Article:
INDIANAPOLIS – Indiana lawmakers are moving forward with a bill to provide new services at local health departments.

Gov. Eric Holcomb has proposed $347 million in state funding for public health over the next two years, a significant increase from the nearly $7 million the state currently spends annually.

The proposed funding would bring Indiana closer to the national average for per-capita public health funding.

Senate Bill 4 specifies how those additional funds would be used. It was approved unanimously by the Senate Health and Provider Services committee Wednesday.

Many officials say increased public health services are greatly needed, especially in rural areas.

“We have one of the lower life expectancy rates,” said Kellie Streeter, president of the Knox County Board of Commissioners.

In Knox County, 70% of residents are on Medicaid, Streeter said, and many people do not have access to health care.

Right now, her county’s health department only has enough staff to offer bare-minimum services, like restaurant inspections, she said.

Streeter said she wants to see her county health department do more to help residents stay healthy.

“Childhood obesity and nutrition and really reaching those children early on so those adverse events are mitigated,” Streeter said.

Streeter testified in support of Senate Bill 4 Wednesday.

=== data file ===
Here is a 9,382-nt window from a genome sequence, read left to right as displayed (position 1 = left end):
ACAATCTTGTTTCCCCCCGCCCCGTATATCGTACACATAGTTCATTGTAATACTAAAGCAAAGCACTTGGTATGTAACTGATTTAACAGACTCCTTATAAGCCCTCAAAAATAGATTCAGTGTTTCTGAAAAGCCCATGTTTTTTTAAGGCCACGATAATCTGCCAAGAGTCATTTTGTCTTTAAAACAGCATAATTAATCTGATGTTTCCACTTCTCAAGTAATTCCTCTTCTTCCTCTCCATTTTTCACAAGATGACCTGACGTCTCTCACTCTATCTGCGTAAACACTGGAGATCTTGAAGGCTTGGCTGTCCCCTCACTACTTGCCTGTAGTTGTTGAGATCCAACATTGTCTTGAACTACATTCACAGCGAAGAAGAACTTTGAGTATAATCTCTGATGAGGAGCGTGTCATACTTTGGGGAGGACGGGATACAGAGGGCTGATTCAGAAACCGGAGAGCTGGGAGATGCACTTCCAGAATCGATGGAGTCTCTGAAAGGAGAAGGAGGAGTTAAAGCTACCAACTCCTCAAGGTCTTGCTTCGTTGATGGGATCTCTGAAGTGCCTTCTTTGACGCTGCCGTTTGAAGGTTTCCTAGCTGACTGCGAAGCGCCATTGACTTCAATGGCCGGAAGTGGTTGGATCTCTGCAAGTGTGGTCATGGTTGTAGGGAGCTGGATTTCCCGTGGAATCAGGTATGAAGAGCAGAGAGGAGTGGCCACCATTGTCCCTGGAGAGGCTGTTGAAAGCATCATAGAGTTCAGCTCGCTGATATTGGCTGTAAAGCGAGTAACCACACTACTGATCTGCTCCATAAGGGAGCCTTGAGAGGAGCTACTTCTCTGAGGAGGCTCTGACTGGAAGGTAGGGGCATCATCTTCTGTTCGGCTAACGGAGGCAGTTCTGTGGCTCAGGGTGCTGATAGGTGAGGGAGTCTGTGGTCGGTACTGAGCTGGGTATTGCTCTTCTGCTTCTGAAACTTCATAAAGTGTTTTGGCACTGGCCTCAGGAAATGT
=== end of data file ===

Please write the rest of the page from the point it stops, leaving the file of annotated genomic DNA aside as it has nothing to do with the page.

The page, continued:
Under the proposal, counties would have to choose whether to opt in to the program. If they participate, some of the expanded services they would offer include free health screening tests for the public; maternal and infant health services; and hearing, vision and oral health screenings in schools.

But some Hoosiers are skeptical.

“I’m concerned overall with the bill that it would take away from home rule,” said Bradley Rogers, president of the Elkhart County Board of Commissioners.

Rogers said he’s concerned about how much of a role the state health department will play.

“I think that the state needs to fund health departments,” Rogers said. “But we’d prefer to see that in grant-by-grant basis, topic-by-topic basis.”

The bill’s author, State Sen. Ed Charbonneau (R-Valparaiso), said the legislation would not give the state control over local health departments.

He pointed out counties would not be required to participate.

“There is absolutely no connection between the state department of health and local health departments,” Charbonneau said.

The bill now heads to the Senate Appropriations committee.

The amount of funding allocated for public health is being handled in the two-year state budget, a separate bill.